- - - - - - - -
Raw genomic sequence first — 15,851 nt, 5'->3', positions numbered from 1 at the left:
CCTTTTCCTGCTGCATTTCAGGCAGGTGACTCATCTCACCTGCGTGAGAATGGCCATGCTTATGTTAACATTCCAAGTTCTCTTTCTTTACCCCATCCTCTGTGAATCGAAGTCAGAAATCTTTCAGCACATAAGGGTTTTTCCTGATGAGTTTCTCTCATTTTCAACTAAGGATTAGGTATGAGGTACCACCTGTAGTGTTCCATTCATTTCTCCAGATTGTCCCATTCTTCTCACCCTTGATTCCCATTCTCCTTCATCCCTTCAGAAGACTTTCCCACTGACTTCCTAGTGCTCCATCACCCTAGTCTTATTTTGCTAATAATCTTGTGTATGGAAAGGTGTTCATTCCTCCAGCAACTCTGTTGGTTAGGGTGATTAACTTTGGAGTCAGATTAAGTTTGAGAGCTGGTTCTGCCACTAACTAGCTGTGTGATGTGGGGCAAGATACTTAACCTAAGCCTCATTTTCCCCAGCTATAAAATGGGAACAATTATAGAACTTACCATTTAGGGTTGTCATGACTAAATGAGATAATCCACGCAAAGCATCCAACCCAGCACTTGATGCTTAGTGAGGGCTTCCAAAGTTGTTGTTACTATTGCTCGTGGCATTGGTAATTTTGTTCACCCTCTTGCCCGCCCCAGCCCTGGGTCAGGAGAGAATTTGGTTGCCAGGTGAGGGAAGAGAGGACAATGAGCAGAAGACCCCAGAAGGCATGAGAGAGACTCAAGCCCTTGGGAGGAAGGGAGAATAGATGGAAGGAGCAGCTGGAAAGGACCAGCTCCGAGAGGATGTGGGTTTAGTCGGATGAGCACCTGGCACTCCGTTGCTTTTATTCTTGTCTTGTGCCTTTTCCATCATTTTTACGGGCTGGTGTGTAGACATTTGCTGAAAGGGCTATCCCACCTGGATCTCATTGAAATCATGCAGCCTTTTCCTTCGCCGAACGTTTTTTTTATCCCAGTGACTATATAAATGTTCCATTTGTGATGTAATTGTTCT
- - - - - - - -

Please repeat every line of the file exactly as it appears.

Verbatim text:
Raw genomic sequence first — 15,851 nt, 5'->3', positions numbered from 1 at the left:
CCTTTTCCTGCTGCATTTCAGGCAGGTGACTCATCTCACCTGCGTGAGAATGGCCATGCTTATGTTAACATTCCAAGTTCTCTTTCTTTACCCCATCCTCTGTGAATCGAAGTCAGAAATCTTTCAGCACATAAGGGTTTTTCCTGATGAGTTTCTCTCATTTTCAACTAAGGATTAGGTATGAGGTACCACCTGTAGTGTTCCATTCATTTCTCCAGATTGTCCCATTCTTCTCACCCTTGATTCCCATTCTCCTTCATCCCTTCAGAAGACTTTCCCACTGACTTCCTAGTGCTCCATCACCCTAGTCTTATTTTGCTAATAATCTTGTGTATGGAAAGGTGTTCATTCCTCCAGCAACTCTGTTGGTTAGGGTGATTAACTTTGGAGTCAGATTAAGTTTGAGAGCTGGTTCTGCCACTAACTAGCTGTGTGATGTGGGGCAAGATACTTAACCTAAGCCTCATTTTCCCCAGCTATAAAATGGGAACAATTATAGAACTTACCATTTAGGGTTGTCATGACTAAATGAGATAATCCACGCAAAGCATCCAACCCAGCACTTGATGCTTAGTGAGGGCTTCCAAAGTTGTTGTTACTATTGCTCGTGGCATTGGTAATTTTGTTCACCCTCTTGCCCGCCCCAGCCCTGGGTCAGGAGAGAATTTGGTTGCCAGGTGAGGGAAGAGAGGACAATGAGCAGAAGACCCCAGAAGGCATGAGAGAGACTCAAGCCCTTGGGAGGAAGGGAGAATAGATGGAAGGAGCAGCTGGAAAGGACCAGCTCCGAGAGGATGTGGGTTTAGTCGGATGAGCACCTGGCACTCCGTTGCTTTTATTCTTGTCTTGTGCCTTTTCCATCATTTTTACGGGCTGGTGTGTAGACATTTGCTGAAAGGGCTATCCCACCTGGATCTCATTGAAATCATGCAGCCTTTTCCTTCGCCGAACGTTTTTTTTATCCCAGTGACTATATAAATGTTCCATTTGTGATGTAATTGTTCT